Boards of directors and advisory boards play a crucial role in the success of an organization, but there are a few important differences between them. According to a recent article written by board expert Marissa Levin, the main distinction is that a boards of directors is obligated to be fiduciary while advisory boards do not. This means that a board of directors is legally accountable for the actions it takes, which means they have to weigh the effects of their decisions on the company’s bottom line.
However, even though a board of advisors don’t have fiduciary obligations, it’s essential for a company to consider the implications of their advice before taking it onboard. For example the case where a CEO chooses to take a decision based on a recommendation an advisory board has made and the decision is detrimental to the business, the members of the advisory board could be sued by the company for negligence.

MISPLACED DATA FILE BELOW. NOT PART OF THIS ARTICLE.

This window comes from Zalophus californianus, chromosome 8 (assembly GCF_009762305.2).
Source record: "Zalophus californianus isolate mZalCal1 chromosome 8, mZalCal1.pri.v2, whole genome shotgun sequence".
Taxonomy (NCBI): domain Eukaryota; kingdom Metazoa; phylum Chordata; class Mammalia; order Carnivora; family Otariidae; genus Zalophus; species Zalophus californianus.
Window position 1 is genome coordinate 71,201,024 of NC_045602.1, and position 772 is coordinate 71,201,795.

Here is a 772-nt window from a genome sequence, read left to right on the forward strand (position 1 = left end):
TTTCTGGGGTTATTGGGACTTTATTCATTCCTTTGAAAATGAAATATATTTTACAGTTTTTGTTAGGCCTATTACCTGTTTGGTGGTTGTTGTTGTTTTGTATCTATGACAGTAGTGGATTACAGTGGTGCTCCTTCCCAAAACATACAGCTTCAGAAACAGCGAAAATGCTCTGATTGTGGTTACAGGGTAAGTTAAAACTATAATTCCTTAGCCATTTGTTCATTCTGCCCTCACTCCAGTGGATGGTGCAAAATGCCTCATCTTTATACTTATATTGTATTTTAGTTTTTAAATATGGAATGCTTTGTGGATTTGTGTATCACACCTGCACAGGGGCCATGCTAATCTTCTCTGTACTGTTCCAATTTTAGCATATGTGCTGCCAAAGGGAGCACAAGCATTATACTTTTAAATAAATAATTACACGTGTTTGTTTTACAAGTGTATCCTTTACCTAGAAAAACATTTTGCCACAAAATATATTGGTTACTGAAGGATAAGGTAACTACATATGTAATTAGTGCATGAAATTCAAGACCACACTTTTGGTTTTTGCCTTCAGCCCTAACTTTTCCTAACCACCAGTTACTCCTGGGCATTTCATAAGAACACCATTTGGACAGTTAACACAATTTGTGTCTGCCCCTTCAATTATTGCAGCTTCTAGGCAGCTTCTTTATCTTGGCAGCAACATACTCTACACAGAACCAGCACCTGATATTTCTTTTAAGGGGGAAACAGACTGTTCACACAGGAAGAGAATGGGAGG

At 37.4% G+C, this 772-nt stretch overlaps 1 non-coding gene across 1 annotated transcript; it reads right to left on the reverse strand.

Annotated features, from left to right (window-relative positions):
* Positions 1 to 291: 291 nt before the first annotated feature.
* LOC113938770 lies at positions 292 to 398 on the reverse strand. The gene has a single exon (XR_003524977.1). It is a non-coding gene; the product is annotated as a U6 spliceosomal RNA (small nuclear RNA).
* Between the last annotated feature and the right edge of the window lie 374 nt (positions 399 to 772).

To prevent this from happening, companies must ensure that their advisory boards are clearly defined in a written document, such as a resolution for the board prior to they are able to hire members. It is also possible to declare that an advisory board does not have any legal obligation and is not a board of directors in the company’s bylaws, or in a written explanation by the CEO.
It’s also beneficial for a company to establish an evaluation policy for its advisory board that outlines objectives and the scope of the assessment. It doesn’t matter if it’s an advisory board or a regular board of directors, setting clear guidelines and goals for an evaluation will ensure that the board gets the most value from its members.